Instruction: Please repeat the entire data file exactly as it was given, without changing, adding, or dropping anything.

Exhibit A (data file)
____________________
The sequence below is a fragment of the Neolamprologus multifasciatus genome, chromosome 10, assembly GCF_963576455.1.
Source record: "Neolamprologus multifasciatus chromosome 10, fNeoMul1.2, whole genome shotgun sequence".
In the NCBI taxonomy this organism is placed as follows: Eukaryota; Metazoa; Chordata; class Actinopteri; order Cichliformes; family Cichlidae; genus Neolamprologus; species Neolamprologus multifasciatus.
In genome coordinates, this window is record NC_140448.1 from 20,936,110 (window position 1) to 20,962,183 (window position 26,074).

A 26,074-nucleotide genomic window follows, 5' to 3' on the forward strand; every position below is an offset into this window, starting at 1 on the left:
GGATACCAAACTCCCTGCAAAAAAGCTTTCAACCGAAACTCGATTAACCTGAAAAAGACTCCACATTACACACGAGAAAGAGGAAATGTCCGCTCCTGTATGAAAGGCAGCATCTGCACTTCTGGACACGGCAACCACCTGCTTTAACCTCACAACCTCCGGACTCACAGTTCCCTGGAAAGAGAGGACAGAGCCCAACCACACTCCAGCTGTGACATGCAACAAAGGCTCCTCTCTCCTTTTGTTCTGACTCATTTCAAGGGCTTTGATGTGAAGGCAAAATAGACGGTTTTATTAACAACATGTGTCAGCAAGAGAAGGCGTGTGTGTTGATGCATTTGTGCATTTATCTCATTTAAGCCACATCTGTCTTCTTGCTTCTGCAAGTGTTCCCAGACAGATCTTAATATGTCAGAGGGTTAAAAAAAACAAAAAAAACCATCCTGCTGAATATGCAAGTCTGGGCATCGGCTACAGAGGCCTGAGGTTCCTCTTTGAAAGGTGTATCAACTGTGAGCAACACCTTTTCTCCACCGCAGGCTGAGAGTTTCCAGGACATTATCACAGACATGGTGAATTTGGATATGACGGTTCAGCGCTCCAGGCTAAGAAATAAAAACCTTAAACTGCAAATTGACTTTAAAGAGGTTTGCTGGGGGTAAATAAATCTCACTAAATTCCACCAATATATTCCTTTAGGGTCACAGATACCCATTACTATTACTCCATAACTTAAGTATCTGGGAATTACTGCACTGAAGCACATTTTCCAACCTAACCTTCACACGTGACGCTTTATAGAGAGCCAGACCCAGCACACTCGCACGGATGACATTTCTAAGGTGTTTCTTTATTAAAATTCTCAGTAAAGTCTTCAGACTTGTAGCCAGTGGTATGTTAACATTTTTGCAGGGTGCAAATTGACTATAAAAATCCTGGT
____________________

The sequence below is a fragment of the Neolamprologus multifasciatus genome, chromosome 10, assembly GCF_963576455.1.
Source record: "Neolamprologus multifasciatus chromosome 10, fNeoMul1.2, whole genome shotgun sequence".
In the NCBI taxonomy this organism is placed as follows: Eukaryota; Metazoa; Chordata; class Actinopteri; order Cichliformes; family Cichlidae; genus Neolamprologus; species Neolamprologus multifasciatus.
In genome coordinates, this window is record NC_140448.1 from 20,936,110 (window position 1) to 20,962,183 (window position 26,074).

A 26,074-nucleotide genomic window follows, 5' to 3' on the forward strand; every position below is an offset into this window, starting at 1 on the left:
GGATACCAAACTCCCTGCAAAAAAGCTTTCAACCGAAACTCGATTAACCTGAAAAAGACTCCACATTACACACGAGAAAGAGGAAATGTCCGCTCCTGTATGAAAGGCAGCATCTGCACTTCTGGACACGGCAACCACCTGCTTTAACCTCACAACCTCCGGACTCACAGTTCCCTGGAAAGAGAGGACAGAGCCCAACCACACTCCAGCTGTGACATGCAACAAAGGCTCCTCTCTCCTTTTGTTCTGACTCATTTCAAGGGCTTTGATGTGAAGGCAAAATAGACGGTTTTATTAACAACATGTGTCAGCAAGAGAAGGCGTGTGTGTTGATGCATTTGTGCATTTATCTCATTTAAGCCACATCTGTCTTCTTGCTTCTGCAAGTGTTCCCAGACAGATCTTAATATGTCAGAGGGTTAAAAAAAACAAAAAAAACCATCCTGCTGAATATGCAAGTCTGGGCATCGGCTACAGAGGCCTGAGGTTCCTCTTTGAAAGGTGTATCAACTGTGAGCAACACCTTTTCTCCACCGCAGGCTGAGAGTTTCCAGGACATTATCACAGACATGGTGAATTTGGATATGACGGTTCAGCGCTCCAGGCTAAGAAATAAAAACCTTAAACTGCAAATTGACTTTAAAGAGGTTTGCTGGGGGTAAATAAATCTCACTAAATTCCACCAATATATTCCTTTAGGGTCACAGATACCCATTACTATTACTCCATAACTTAAGTATCTGGGAATTACTGCACTGAAGCACATTTTCCAACCTAACCTTCACACGTGACGCTTTATAGAGAGCCAGACCCAGCACACTCGCACGGATGACATTTCTAAGGTGTTTCTTTATTAAAATTCTCAGTAAAGTCTTCAGACTTGTAGCCAGTGGTATGTTAACATTTTTGCAGGGTGCAAATTGACTATAAAAATCCTGGT